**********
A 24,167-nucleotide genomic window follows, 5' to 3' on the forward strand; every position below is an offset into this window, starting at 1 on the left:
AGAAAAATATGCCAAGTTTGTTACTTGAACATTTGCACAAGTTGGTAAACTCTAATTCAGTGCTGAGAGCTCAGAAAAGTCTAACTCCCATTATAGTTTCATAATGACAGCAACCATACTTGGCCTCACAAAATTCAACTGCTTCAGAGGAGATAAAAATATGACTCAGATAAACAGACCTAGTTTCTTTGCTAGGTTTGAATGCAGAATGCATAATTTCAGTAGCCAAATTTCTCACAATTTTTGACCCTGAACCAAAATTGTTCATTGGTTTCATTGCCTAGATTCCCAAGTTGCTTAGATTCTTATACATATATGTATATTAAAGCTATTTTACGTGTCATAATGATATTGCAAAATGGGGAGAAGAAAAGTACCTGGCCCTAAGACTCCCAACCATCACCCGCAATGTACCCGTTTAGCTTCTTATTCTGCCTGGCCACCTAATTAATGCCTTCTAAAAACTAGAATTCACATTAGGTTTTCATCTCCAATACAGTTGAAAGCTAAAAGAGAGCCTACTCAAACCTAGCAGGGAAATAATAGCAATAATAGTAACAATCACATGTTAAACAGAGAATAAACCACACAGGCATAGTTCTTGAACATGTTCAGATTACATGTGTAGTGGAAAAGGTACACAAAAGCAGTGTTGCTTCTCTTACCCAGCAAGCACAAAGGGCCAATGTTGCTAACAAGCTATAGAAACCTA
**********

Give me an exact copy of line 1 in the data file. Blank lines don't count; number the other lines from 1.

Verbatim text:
A 24,167-nucleotide genomic window follows, 5' to 3' on the forward strand; every position below is an offset into this window, starting at 1 on the left: